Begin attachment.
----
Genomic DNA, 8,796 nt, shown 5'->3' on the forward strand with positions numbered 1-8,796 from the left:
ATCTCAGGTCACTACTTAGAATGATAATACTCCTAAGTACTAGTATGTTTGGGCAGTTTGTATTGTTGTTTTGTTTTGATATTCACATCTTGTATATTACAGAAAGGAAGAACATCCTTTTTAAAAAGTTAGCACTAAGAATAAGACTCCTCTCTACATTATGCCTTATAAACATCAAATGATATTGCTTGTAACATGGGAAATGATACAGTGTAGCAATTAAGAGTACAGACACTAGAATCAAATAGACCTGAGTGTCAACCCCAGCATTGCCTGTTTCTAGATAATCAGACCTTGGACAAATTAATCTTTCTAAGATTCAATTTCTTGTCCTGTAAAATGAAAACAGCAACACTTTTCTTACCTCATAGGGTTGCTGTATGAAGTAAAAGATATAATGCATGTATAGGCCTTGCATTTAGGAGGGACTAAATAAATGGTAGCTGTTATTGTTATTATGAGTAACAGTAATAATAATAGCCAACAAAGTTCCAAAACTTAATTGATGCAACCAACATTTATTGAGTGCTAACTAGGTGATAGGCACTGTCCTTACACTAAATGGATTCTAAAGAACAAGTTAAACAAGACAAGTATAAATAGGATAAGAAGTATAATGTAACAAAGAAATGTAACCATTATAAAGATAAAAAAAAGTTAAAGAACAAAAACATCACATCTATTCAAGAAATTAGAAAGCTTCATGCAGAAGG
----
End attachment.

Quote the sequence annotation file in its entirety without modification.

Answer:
Genomic DNA, 8,796 nt, shown 5'->3' on the forward strand with positions numbered 1-8,796 from the left:
ATCTCAGGTCACTACTTAGAATGATAATACTCCTAAGTACTAGTATGTTTGGGCAGTTTGTATTGTTGTTTTGTTTTGATATTCACATCTTGTATATTACAGAAAGGAAGAACATCCTTTTTAAAAAGTTAGCACTAAGAATAAGACTCCTCTCTACATTATGCCTTATAAACATCAAATGATATTGCTTGTAACATGGGAAATGATACAGTGTAGCAATTAAGAGTACAGACACTAGAATCAAATAGACCTGAGTGTCAACCCCAGCATTGCCTGTTTCTAGATAATCAGACCTTGGACAAATTAATCTTTCTAAGATTCAATTTCTTGTCCTGTAAAATGAAAACAGCAACACTTTTCTTACCTCATAGGGTTGCTGTATGAAGTAAAAGATATAATGCATGTATAGGCCTTGCATTTAGGAGGGACTAAATAAATGGTAGCTGTTATTGTTATTATGAGTAACAGTAATAATAATAGCCAACAAAGTTCCAAAACTTAATTGATGCAACCAACATTTATTGAGTGCTAACTAGGTGATAGGCACTGTCCTTACACTAAATGGATTCTAAAGAACAAGTTAAACAAGACAAGTATAAATAGGATAAGAAGTATAATGTAACAAAGAAATGTAACCATTATAAAGATAAAAAAAAGTTAAAGAACAAAAACATCACATCTATTCAAGAAATTAGAAAGCTTCATGCAGAAGG